The table on page 19 provides the OM3- and OM4-specified distances for Ethernet. Each distance assumes 1.5 dB total connector loss with the exception of OM4 40G/100G, which assumes 1.0 dB total connector loss. OM3 and OM4 are fully capable to support legacy and emerging data rates, as a 15- to 20-year service life is expected for the physical layer.
|Number of fibers
|Maximum link length (in meters)
|Maximum channel insertion loss (in dB)
When evaluating the performance needed for the OM3 and OM4 cabling infrastructure to meet the requirements for 40G and 100G Ethernet channel insertion loss transmission, three criteria should be considered: 1) bandwidth, 2) total connector insertion loss, and 3) skew. Each of these factors can impact the cabling infrastructure's ability to meet the standard's specified transmission distances.
Bandwidth. OM3 and OM4 fibers were selected as the only multimode fiber for 40G/100G consideration. The fibers are optimized for 850-nm transmission and have a minimum 2000 MHz.km and 4700 MHz.km effective modal bandwidth (EMB), respectively. Two EMB measurement techniques are used today for the bandwidth measurement. The minimum effective modal bandwidth calculated (EMBc) method, in our opinion, offers a more reliable and precise measurement compared to the differential mode delay (DMD) mask technique. With minEMBc, a true scalable bandwidth value is calculated that can reliably predict performance for different data rates and link lengths. With a connectivity solution using OM3 and OM4 fibers that have been measured using the minEMBc technique, the optical infrastructure deployed in the data center will meet the performance criteria set forth by IEEE for bandwidth.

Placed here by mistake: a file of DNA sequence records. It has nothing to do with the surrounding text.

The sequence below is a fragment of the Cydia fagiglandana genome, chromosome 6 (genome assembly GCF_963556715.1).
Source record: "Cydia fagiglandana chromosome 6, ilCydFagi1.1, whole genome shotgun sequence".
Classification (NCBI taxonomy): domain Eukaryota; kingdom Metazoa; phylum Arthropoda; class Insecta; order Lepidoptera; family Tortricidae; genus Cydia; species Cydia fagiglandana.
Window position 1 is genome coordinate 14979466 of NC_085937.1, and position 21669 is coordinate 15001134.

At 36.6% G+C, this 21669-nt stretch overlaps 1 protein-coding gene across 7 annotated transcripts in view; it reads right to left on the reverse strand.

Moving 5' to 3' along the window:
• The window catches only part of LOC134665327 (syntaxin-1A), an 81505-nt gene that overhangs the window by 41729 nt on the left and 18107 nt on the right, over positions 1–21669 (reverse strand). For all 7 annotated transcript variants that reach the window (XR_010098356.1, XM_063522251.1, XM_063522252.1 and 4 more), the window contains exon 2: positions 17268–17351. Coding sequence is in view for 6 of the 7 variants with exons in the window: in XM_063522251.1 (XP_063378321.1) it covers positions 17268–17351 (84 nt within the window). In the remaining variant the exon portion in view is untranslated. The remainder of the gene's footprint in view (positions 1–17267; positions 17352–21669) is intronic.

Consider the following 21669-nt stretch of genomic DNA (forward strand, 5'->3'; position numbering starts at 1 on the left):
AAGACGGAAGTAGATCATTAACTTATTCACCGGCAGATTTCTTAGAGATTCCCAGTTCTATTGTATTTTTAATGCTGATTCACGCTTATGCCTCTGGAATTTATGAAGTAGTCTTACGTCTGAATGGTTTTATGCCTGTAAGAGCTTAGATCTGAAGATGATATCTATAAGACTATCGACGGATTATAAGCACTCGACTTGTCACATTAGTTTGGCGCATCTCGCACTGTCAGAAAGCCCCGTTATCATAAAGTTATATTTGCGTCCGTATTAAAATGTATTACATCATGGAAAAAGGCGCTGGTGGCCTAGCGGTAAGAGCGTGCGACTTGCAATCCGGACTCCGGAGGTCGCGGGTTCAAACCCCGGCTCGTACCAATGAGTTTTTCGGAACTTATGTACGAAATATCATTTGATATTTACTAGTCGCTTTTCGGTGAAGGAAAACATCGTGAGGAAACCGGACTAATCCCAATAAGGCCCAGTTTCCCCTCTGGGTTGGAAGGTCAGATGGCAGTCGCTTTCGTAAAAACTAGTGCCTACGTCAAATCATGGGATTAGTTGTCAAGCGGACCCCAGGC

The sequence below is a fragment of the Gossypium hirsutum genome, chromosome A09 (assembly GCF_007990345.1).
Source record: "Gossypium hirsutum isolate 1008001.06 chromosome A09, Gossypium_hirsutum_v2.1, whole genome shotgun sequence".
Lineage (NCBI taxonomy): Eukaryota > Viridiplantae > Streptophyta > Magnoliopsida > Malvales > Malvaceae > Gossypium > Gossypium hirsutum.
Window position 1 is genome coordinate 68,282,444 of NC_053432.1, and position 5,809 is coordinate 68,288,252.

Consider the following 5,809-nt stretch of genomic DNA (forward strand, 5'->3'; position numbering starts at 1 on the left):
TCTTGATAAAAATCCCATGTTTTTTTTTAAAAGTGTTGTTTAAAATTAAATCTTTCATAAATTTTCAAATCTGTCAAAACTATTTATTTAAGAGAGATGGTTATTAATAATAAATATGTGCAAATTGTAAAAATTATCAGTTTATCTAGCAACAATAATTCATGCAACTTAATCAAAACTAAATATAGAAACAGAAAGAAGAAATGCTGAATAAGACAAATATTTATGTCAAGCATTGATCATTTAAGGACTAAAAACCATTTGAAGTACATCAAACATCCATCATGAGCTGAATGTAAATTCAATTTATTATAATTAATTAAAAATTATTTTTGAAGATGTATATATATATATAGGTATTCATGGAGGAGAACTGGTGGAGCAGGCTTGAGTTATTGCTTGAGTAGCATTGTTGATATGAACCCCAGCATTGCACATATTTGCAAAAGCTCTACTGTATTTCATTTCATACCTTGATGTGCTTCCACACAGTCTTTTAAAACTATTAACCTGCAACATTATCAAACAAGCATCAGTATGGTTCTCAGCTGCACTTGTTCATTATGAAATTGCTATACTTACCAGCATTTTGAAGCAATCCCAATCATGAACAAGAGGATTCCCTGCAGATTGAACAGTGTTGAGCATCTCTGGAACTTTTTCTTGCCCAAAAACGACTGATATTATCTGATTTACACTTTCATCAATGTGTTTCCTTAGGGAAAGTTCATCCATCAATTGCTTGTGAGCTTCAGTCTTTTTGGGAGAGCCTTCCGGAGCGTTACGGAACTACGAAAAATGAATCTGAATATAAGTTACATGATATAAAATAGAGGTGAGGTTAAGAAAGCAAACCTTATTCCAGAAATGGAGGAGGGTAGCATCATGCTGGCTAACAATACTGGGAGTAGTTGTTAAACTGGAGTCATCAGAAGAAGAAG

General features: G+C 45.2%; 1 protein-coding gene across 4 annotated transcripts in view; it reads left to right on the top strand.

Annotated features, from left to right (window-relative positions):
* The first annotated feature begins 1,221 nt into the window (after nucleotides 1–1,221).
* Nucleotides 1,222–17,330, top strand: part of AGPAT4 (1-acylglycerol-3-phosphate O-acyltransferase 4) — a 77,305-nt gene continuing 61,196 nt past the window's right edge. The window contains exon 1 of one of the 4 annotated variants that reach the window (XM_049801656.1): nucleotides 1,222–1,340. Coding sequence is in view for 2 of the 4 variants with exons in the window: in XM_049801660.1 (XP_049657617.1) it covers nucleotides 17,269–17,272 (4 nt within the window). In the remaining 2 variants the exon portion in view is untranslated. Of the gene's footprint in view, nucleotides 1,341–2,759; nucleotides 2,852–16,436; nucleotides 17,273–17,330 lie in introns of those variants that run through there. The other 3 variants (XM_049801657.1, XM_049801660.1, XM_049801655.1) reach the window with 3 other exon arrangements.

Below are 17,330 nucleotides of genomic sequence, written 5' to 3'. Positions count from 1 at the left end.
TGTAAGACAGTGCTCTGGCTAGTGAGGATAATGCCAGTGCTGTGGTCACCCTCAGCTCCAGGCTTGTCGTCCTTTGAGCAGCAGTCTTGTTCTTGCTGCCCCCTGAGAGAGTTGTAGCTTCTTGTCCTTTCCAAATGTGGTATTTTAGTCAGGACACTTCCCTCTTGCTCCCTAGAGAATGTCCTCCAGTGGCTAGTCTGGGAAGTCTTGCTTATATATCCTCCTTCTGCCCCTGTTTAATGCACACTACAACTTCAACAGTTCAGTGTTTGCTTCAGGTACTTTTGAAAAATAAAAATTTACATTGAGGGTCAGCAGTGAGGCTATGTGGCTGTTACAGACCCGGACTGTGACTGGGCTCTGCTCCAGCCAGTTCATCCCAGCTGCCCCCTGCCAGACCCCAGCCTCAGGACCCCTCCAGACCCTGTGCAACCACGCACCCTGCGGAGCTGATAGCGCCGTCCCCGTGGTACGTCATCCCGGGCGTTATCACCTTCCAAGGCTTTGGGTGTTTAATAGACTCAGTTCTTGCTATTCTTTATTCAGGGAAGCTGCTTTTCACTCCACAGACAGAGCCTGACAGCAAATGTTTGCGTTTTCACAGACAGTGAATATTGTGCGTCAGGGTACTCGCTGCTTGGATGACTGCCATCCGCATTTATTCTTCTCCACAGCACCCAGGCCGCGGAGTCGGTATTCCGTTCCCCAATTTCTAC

Insertion loss. Insertion loss is a critical performance parameter in current data center cabling deployments. Total connector loss within a system channel impacts the ability of a system to operate over the maximum supportable distance for a given data rate. The 40G and 100G Ethernet standard specifies the OM3 fiber 100-meter distance maximum channel loss to be 1.9 dB, which includes a 1.5-dB total connector loss. The OM4 fiber 150-meter distance maximum channel loss is 1.5 dB, which includes a 1.0-dB total connector loss budget. The insertion loss specifications of the MPO connectivity components should be evaluated when designing data center cabling infrastructures. With low-loss MPO connectivity components, maximum flexibility can be achieved with the ability to introduce multiple connector matings into the connectivity link such that structured cabling architectures can be supported.